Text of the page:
Sugar: a bittersweet history
Duckworth Overlook, 2009 M10 8 - 453 páginas
"Sugar" offers a compelling and surprising look at the sweet commodity, from the ways in which it Africanized the cane fields of the Caribbean to how it fueled the Industrial Revolution and jump-started the fast-food craze.
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Six million Africans went to the sugar colonies, the majority males in their prime,
and in such numbers that the West African population remained static, unable to
grow. Agricultural communities were shattered and terrified by raids and ...
One that struck a collective nerve was the unforgettable image of a Liverpool
slave ship, the Brookes, with 482 recumbent Africans jammed into its hold and an
accompanying note adding that the Brookes sometimes carried as many as 609.
The published testimonials of African victims of the slave trade were especially
powerful, and Equiano's The Interesting Narrative of the Life of Olaudah Equiano,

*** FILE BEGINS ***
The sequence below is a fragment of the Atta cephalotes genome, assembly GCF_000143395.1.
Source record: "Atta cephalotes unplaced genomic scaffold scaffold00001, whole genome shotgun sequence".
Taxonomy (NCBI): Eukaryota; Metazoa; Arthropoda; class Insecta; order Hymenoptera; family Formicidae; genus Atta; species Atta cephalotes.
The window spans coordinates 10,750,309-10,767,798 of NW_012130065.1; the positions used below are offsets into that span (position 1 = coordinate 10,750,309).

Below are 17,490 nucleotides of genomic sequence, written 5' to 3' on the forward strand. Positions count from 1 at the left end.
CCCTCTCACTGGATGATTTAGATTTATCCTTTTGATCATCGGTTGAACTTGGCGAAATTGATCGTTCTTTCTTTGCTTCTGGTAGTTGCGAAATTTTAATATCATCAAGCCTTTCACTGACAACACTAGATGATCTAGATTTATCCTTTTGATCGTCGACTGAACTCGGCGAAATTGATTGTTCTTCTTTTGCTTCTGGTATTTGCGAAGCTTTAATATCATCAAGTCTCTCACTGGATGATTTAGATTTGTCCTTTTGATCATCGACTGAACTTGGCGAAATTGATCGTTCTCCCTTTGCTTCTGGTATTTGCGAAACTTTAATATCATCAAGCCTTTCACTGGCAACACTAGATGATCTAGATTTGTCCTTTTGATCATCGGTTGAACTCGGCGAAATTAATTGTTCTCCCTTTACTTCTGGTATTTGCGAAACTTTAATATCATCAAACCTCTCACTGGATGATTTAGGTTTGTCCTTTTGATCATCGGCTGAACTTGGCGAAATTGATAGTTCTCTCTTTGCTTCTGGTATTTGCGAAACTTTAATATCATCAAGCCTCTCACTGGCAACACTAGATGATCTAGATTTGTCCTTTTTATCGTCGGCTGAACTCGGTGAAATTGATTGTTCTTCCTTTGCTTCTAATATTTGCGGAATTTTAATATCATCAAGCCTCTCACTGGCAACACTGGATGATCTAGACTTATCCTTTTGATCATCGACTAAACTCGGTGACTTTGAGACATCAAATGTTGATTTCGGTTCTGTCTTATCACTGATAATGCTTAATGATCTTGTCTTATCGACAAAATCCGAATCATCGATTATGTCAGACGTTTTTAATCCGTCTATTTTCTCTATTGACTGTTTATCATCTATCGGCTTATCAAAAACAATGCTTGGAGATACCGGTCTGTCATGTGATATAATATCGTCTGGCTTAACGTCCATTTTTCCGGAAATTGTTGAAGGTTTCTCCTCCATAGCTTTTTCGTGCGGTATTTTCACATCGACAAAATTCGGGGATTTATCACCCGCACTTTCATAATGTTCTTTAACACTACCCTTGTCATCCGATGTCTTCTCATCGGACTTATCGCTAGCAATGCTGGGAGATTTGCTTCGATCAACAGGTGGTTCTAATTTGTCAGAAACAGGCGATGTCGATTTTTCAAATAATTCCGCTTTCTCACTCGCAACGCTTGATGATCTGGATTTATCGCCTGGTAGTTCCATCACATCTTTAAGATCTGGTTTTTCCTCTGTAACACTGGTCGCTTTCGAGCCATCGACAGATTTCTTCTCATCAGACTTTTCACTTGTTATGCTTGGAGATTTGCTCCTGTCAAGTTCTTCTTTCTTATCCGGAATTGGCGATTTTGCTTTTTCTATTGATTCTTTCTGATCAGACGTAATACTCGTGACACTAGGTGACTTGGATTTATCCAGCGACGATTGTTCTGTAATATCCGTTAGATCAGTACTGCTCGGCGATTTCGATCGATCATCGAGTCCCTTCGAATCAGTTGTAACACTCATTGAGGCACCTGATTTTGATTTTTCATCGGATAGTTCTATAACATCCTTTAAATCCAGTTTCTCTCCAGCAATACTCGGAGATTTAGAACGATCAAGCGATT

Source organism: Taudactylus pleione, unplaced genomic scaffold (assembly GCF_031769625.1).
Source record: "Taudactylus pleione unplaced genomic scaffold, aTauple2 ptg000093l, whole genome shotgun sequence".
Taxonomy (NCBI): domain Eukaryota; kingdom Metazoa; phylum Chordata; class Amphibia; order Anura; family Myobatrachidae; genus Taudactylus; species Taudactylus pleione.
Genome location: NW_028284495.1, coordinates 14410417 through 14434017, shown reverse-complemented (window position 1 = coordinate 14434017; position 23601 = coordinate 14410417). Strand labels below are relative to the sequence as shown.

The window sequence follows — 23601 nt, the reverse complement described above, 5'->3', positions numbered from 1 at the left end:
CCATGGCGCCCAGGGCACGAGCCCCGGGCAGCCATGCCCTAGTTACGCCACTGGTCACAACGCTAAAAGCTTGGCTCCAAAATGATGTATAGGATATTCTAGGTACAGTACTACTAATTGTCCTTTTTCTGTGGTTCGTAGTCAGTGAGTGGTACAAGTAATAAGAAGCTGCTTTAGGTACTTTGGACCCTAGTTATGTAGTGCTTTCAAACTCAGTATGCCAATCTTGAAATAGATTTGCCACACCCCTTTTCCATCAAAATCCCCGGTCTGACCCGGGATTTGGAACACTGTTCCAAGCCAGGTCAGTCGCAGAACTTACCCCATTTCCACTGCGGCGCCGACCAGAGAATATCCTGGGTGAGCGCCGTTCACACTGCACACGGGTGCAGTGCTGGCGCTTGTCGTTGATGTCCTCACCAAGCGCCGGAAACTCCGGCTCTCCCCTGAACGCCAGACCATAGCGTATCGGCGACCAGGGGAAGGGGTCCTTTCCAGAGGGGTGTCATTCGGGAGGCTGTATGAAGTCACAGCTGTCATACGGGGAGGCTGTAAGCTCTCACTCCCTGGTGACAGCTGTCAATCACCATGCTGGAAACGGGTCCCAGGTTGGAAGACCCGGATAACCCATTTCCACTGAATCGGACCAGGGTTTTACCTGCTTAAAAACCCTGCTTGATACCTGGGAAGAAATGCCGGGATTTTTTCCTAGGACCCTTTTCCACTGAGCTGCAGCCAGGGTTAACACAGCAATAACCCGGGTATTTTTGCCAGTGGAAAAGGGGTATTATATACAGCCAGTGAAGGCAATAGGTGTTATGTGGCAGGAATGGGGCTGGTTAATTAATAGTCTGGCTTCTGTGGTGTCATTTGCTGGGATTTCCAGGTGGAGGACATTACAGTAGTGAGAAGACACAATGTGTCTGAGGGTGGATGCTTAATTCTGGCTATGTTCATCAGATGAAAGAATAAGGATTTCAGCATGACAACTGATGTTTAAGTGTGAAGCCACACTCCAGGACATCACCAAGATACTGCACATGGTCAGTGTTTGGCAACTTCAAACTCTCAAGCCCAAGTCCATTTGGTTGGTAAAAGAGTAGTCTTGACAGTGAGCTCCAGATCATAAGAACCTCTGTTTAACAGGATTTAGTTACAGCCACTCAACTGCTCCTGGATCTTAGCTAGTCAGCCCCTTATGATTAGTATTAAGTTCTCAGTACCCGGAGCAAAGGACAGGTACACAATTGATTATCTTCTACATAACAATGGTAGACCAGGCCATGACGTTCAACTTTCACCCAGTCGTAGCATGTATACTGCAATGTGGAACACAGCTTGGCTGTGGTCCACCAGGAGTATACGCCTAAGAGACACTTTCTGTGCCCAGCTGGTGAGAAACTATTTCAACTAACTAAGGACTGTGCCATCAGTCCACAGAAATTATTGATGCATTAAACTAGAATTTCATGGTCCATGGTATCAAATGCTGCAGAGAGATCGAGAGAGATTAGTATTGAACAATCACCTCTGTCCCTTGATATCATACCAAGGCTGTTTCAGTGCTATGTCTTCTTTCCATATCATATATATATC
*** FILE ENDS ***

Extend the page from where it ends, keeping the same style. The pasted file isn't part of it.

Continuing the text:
or Gustavus Vassa, the African (1789) and Cugoano's Thoughts and Sentiments
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ExcellentCrítica de los usuarios - cheriebd - Overstock.com
A fantastic history of sugar slavery western colonialism. Leer comentario completo
LibraryThing ReviewCrítica de los usuarios - Katong - LibraryThing
Was disappointed in this, although it did have its moments. Parts were undigested, and it lacked a real overview and global perspective somehow. That being said, i devoured the detail on the West Indian lobby and British sugar traders. Leer comentario completo
The Oriental Delight Conquers the West
The Africanization of the Cane Fields
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